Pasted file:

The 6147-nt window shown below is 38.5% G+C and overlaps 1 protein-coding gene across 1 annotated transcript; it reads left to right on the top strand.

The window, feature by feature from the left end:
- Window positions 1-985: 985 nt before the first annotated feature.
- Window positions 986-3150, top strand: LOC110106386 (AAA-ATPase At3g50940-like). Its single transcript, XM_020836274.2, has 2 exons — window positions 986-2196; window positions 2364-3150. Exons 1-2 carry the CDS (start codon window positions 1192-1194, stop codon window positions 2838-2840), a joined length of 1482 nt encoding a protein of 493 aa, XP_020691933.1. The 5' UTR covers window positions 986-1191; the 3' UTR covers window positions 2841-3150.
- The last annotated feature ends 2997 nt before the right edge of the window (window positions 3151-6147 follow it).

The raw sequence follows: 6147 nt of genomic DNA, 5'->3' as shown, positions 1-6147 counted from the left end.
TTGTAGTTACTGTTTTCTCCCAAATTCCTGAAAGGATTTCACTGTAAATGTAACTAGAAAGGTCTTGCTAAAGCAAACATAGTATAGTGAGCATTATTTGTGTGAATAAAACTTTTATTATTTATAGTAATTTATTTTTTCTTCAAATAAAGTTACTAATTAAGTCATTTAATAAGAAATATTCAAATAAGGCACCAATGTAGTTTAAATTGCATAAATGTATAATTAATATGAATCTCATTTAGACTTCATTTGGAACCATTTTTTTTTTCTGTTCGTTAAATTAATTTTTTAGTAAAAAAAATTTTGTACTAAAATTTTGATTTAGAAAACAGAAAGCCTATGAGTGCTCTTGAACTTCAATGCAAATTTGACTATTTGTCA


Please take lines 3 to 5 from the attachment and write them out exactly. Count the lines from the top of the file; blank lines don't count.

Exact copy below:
- Window positions 1-985: 985 nt before the first annotated feature.
- Window positions 986-3150, top strand: LOC110106386 (AAA-ATPase At3g50940-like). Its single transcript, XM_020836274.2, has 2 exons — window positions 986-2196; window positions 2364-3150. Exons 1-2 carry the CDS (start codon window positions 1192-1194, stop codon window positions 2838-2840), a joined length of 1482 nt encoding a protein of 493 aa, XP_020691933.1. The 5' UTR covers window positions 986-1191; the 3' UTR covers window positions 2841-3150.
- The last annotated feature ends 2997 nt before the right edge of the window (window positions 3151-6147 follow it).